Bond yields have risen this year as traders have been watching the potential for inflation pressures to pick up after struggling economies were flooded with credit and government spending. That has depressed U.S. bond prices, prompting some to shift money out of stocks.

While rising interest rates are a key concern, the pandemic remains a dominant topic for investors. Stocks fell on Tuesday after Germany, Europe’s biggest economy, and the Netherlands extended lockdowns and imposed new travel and business curbs in response to spikes in infection. That followed similar moves earlier by Italy and France.

Traders are also juggling worries about the speed of vaccine distribution, COVID-19 cases and the potential for future tax changes crimping corporate profits as there is that lingering feeling that we are not quite done with COVID-19 yet at all.

GME got blasted to the downside by 34% after reporting results that missed forecasts, though the stock is still up more than sixfold since the beginning of the year after it became a social media darling for its fanatical group of online followers. The company took no questions from investors on its quarterly conference call late Tuesday. And it is really sad to see all of these unsophisticated investors lose their money by purchasing high out of the money calls that have very little chance of being reached. On the other hand, they get swept up in the frenzy of these social media touts who encourage them to do this, much to their ultimate chagrin and loss of their entire purchase price that they put up to buy these items.

This week sees a few earnings reports before the start of the first-quarter reporting season in April, two weeks away. The lineup is: yesterday – WGO higher and ADBE, GME, GIS lower; today – KBH lower and RH, DRI higher.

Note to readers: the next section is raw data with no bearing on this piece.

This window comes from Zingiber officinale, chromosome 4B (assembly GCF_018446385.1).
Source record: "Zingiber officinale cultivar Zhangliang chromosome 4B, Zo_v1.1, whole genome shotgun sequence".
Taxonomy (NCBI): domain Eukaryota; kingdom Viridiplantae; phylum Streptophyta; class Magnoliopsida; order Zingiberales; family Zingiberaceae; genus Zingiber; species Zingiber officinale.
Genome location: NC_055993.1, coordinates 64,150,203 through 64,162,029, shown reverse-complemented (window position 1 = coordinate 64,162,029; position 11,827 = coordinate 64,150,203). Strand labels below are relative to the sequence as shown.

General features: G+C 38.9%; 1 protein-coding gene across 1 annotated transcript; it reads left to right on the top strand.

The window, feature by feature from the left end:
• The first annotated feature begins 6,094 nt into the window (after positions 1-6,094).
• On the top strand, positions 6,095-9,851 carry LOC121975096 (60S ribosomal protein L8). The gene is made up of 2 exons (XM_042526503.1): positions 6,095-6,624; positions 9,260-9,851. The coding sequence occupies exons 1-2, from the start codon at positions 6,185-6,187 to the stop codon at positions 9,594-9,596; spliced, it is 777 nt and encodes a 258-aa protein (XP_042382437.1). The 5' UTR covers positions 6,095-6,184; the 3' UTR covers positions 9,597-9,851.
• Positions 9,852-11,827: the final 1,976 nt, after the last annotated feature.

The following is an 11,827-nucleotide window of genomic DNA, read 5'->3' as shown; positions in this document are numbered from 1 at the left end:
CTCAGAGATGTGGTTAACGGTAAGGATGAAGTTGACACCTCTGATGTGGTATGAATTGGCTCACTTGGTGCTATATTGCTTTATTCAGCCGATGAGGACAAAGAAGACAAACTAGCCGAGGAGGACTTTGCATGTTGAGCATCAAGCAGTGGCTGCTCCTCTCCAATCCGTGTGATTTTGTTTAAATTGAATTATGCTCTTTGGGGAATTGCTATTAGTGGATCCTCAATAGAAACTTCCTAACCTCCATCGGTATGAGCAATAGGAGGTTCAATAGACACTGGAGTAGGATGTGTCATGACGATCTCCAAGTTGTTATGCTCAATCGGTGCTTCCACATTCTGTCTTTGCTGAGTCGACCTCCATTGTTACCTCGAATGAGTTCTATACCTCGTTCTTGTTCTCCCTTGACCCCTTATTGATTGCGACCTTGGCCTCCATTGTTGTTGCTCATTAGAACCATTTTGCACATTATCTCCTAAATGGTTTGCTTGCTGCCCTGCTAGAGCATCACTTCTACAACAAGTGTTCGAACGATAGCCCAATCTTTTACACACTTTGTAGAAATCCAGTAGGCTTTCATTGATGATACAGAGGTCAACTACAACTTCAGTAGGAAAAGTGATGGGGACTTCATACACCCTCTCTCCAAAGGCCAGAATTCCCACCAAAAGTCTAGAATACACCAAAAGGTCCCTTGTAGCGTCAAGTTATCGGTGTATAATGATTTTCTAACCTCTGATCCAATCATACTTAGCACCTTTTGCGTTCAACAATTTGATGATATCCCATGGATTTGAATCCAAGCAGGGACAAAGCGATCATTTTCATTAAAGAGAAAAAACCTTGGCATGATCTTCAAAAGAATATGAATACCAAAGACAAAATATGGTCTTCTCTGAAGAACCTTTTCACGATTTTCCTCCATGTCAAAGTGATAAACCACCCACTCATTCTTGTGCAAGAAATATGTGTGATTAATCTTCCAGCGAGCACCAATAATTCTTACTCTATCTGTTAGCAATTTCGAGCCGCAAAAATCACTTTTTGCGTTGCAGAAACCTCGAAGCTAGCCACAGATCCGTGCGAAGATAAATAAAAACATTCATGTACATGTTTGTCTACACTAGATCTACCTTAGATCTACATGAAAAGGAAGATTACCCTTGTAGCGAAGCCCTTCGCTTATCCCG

Economic reports will have: yesterday – February durable goods orders fell by 1.1% overall and non-defense capital goods orders excluding aircraft were lower by 0.8%; today – weekly jobless claims fell to 684,000 and third and final estimate of 4Q G.D.P. came in better at 4.3%; Friday – personal income and spending, final March U. of Michigan Consumer Sentiment Survey. 

Donald M. Selkin

Chief Market Strategist

 

Disclosures:

Don Selkin is the Chief Market Strategist at Newbridge Securities Corporation, member FINRA/SIPC and provides the Fair Value analysis for CNBC each morning. The commentary provided in this Market Letter is intended to provide our current or potential customers with timely market analysis and should not be considered a research report. This Market Letter may contain, and is limited to: Discussions of broad based indices; Commentaries on economic, political or market conditions; Technical analysis concerning the demand and supply for a sector, index or industry based in trading volume and price; Statistical summaries of multiple companies’ financial data, including listings of current ratings; and, recommendations regarding increasing or decreasing holdings in particular industries or securities. This Market Letter does not make a financial or investment recommendation or otherwise promotes a product or service of the firm. This Market Letter contains only news, facts, and commentary on information previously reported from a news source believed to be accurate and reliable by the author. These news sources include the following: {Bloomberg Financial, Reuters, and Associated Press}. It is possible that at any given point in time, the author, Newbridge Securities, or one or more of its employees or registered individuals associated with Newbridge Securities, may hold a position, either long, or short, as well as options, bonds or other instruments in the companies mentioned in this report.